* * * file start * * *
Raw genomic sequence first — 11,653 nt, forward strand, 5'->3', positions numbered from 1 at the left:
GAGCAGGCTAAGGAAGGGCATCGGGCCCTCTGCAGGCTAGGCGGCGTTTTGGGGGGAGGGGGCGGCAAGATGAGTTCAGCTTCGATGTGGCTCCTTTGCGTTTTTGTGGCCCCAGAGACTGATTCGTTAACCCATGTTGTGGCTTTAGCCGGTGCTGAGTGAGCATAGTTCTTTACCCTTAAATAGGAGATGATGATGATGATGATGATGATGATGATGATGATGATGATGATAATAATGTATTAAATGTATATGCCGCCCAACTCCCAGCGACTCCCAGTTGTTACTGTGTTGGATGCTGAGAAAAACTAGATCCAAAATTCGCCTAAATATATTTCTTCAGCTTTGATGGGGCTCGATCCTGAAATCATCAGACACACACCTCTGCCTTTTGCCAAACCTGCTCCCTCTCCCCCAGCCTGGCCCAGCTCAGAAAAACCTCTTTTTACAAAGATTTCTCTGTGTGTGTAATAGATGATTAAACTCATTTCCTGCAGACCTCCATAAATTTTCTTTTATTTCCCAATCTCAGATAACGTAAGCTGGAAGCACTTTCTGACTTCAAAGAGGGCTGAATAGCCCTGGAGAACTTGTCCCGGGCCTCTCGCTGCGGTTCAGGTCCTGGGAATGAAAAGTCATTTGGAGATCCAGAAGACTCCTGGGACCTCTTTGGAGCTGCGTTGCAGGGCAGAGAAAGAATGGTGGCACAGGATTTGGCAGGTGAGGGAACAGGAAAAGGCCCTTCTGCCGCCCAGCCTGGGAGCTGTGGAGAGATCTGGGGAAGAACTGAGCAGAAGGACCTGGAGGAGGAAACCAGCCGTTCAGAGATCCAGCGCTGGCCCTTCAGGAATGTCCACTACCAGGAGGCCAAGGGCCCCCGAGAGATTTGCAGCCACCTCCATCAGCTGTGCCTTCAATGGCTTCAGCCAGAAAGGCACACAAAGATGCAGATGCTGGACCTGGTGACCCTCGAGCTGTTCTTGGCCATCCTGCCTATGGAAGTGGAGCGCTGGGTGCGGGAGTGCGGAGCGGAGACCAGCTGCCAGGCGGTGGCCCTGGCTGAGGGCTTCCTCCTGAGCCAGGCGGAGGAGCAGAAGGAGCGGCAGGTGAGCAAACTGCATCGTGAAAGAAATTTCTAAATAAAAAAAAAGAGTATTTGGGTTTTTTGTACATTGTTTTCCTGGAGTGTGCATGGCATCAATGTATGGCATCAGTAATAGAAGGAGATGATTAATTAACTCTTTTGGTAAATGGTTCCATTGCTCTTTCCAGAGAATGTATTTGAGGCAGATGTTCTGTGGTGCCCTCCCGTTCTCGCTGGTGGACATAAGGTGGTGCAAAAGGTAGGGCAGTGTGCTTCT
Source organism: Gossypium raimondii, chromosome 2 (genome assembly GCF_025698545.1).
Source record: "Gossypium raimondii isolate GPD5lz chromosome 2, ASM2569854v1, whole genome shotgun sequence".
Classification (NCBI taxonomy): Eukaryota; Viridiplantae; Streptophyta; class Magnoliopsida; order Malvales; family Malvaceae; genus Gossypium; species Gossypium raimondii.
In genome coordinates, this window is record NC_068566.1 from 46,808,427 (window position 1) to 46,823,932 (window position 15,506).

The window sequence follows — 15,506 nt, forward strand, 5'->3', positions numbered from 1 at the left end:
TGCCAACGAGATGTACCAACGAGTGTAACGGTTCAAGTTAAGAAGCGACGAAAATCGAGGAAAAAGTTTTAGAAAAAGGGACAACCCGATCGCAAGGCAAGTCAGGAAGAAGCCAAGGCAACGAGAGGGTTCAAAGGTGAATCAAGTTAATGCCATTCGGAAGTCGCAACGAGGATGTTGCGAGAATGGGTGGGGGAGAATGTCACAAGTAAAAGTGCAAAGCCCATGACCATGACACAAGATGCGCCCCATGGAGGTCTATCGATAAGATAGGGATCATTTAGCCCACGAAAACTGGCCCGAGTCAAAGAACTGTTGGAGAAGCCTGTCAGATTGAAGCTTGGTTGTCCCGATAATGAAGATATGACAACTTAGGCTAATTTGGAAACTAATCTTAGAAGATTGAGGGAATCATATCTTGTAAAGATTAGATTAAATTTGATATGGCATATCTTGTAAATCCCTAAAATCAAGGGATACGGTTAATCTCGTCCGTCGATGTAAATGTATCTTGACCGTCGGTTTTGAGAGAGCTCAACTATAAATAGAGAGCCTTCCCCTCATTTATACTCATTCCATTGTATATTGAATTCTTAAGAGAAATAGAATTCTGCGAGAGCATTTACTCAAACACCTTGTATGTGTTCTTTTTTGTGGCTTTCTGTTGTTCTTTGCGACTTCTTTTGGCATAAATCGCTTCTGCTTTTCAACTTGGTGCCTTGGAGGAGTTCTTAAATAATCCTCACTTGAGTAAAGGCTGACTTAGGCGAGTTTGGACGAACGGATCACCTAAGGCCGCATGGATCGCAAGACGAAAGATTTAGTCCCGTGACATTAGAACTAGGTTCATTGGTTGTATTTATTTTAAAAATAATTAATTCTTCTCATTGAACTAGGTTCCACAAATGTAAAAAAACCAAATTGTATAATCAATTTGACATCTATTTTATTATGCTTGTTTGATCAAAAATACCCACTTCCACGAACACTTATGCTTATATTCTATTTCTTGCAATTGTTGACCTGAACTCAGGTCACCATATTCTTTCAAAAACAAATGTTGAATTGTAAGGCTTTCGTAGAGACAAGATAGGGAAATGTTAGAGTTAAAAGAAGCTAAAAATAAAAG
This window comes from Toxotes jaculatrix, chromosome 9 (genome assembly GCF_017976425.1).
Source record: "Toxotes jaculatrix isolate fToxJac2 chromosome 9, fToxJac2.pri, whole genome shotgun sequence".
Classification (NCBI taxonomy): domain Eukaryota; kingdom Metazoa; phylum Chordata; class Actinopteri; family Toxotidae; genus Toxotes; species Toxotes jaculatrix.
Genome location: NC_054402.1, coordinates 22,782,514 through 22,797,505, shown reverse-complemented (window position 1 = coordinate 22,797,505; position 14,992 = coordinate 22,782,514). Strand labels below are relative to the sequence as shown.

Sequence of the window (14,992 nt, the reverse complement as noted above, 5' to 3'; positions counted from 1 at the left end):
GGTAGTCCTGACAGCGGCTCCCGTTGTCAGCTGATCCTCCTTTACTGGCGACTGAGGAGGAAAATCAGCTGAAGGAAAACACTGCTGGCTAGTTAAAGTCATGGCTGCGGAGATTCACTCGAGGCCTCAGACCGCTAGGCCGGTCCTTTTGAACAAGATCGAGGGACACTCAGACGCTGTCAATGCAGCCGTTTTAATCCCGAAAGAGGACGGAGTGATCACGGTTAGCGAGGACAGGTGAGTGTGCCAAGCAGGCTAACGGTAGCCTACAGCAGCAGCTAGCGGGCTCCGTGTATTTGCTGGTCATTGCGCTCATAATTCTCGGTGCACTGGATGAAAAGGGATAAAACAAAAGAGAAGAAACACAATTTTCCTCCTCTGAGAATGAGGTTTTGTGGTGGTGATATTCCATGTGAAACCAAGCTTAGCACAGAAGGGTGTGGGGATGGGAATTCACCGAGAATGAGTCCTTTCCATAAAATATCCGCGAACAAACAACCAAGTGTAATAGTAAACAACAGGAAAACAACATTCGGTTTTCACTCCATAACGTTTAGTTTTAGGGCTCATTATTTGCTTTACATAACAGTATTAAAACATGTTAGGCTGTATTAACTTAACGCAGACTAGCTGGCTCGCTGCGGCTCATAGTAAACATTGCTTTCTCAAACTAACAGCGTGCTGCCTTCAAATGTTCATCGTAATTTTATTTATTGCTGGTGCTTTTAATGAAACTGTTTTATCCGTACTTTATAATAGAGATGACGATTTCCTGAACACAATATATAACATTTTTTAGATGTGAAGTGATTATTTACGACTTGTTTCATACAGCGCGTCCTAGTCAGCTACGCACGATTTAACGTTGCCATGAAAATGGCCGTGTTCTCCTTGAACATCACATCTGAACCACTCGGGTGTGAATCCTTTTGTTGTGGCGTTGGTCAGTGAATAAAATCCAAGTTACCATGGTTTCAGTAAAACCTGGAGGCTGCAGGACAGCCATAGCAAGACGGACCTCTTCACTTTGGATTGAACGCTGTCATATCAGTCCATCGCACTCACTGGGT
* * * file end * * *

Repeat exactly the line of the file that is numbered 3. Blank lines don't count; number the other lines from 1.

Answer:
Source organism: Gossypium raimondii, chromosome 2 (genome assembly GCF_025698545.1).